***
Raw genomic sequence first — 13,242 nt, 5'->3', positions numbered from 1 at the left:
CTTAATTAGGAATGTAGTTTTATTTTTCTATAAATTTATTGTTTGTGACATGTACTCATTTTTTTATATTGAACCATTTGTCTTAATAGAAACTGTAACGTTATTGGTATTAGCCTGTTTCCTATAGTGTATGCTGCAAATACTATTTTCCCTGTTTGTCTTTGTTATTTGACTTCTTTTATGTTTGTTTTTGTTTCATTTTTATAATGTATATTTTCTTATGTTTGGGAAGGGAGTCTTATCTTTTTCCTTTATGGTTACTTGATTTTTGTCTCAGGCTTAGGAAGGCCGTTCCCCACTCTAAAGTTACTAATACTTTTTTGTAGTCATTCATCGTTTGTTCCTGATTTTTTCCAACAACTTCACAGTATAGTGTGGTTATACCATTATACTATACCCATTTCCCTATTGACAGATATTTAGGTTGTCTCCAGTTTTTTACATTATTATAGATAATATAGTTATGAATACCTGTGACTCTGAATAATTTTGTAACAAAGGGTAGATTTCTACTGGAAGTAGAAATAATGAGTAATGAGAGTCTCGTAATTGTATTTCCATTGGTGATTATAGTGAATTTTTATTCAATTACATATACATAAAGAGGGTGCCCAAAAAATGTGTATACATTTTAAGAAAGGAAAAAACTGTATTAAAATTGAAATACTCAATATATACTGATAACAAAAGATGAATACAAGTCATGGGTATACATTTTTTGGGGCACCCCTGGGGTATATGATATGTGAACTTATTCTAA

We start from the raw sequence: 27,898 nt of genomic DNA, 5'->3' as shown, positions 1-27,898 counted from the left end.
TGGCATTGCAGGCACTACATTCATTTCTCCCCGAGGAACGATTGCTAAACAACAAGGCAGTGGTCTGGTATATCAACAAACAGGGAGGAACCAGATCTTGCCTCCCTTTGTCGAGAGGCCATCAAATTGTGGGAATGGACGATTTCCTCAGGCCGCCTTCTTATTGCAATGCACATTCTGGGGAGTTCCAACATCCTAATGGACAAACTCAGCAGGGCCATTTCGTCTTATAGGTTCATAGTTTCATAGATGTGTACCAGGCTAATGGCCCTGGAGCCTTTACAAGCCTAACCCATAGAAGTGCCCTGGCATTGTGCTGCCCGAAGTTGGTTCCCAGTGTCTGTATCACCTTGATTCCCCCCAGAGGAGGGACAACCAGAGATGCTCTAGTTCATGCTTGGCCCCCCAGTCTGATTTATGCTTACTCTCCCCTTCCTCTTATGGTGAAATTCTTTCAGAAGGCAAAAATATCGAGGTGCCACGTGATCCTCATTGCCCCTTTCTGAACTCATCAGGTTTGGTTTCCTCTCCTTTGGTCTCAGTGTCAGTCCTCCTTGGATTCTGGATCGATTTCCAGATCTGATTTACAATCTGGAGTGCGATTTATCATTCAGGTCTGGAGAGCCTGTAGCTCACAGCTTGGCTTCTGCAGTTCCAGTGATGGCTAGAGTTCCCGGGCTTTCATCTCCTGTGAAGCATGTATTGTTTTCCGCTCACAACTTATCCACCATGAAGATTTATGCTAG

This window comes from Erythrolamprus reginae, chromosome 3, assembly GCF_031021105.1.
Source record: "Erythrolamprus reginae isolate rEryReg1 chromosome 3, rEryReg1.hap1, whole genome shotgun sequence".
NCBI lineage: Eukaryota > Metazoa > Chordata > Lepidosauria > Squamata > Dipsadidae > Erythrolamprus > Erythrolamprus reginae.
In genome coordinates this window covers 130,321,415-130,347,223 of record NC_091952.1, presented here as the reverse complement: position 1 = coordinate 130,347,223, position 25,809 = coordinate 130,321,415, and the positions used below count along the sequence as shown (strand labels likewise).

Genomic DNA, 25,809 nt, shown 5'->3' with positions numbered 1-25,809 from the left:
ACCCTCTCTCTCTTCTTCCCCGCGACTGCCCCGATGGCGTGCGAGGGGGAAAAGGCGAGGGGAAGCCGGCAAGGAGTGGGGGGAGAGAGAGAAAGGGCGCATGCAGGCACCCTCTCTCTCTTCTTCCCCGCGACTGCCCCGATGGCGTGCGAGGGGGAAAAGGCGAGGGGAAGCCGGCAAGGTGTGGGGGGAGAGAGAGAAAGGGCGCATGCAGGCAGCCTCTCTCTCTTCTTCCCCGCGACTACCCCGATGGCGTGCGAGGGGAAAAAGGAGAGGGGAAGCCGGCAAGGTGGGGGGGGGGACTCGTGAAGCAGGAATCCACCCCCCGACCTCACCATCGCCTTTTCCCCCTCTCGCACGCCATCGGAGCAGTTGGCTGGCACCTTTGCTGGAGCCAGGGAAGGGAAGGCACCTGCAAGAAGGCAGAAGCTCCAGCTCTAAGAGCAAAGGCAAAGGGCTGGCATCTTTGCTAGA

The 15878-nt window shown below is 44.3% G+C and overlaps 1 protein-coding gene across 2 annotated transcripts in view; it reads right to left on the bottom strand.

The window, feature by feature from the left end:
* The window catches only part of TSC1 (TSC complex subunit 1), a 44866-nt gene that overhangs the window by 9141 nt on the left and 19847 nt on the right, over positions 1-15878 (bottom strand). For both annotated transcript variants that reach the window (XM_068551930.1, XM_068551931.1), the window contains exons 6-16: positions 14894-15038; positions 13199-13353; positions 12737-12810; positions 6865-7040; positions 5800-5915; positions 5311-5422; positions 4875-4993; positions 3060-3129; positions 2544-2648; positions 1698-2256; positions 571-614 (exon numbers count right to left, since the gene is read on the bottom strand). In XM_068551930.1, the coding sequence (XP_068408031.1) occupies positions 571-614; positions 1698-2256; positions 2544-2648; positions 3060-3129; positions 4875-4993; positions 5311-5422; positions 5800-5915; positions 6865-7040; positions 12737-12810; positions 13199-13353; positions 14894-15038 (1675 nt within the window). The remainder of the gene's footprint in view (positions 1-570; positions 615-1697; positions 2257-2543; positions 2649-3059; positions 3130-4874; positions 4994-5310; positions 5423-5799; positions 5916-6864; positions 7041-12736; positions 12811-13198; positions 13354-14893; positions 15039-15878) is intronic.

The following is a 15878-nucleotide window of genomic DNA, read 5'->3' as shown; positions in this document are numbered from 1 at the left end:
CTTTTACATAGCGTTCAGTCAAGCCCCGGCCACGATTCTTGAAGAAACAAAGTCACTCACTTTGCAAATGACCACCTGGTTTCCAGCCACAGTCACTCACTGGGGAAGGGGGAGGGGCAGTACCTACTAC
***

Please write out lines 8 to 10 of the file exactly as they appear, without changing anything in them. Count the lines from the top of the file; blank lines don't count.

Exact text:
In genome coordinates this window covers 130,321,415-130,347,223 of record NC_091952.1, presented here as the reverse complement: position 1 = coordinate 130,347,223, position 25,809 = coordinate 130,321,415, and the positions used below count along the sequence as shown (strand labels likewise).

Genomic DNA, 25,809 nt, shown 5'->3' with positions numbered 1-25,809 from the left:
ACCCTCTCTCTCTTCTTCCCCGCGACTGCCCCGATGGCGTGCGAGGGGGAAAAGGCGAGGGGAAGCCGGCAAGGAGTGGGGGGAGAGAGAGAAAGGGCGCATGCAGGCACCCTCTCTCTCTTCTTCCCCGCGACTGCCCCGATGGCGTGCGAGGGGGAAAAGGCGAGGGGAAGCCGGCAAGGTGTGGGGGGAGAGAGAGAAAGGGCGCATGCAGGCAGCCTCTCTCTCTTCTTCCCCGCGACTACCCCGATGGCGTGCGAGGGGAAAAAGGAGAGGGGAAGCCGGCAAGGTGGGGGGGGGGACTCGTGAAGCAGGAATCCACCCCCCGACCTCACCATCGCCTTTTCCCCCTCTCGCACGCCATCGGAGCAGTTGGCTGGCACCTTTGCTGGAGCCAGGGAAGGGAAGGCACCTGCAAGAAGGCAGAAGCTCCAGCTCTAAGAGCAAAGGCAAAGGGCTGGCATCTTTGCTAGA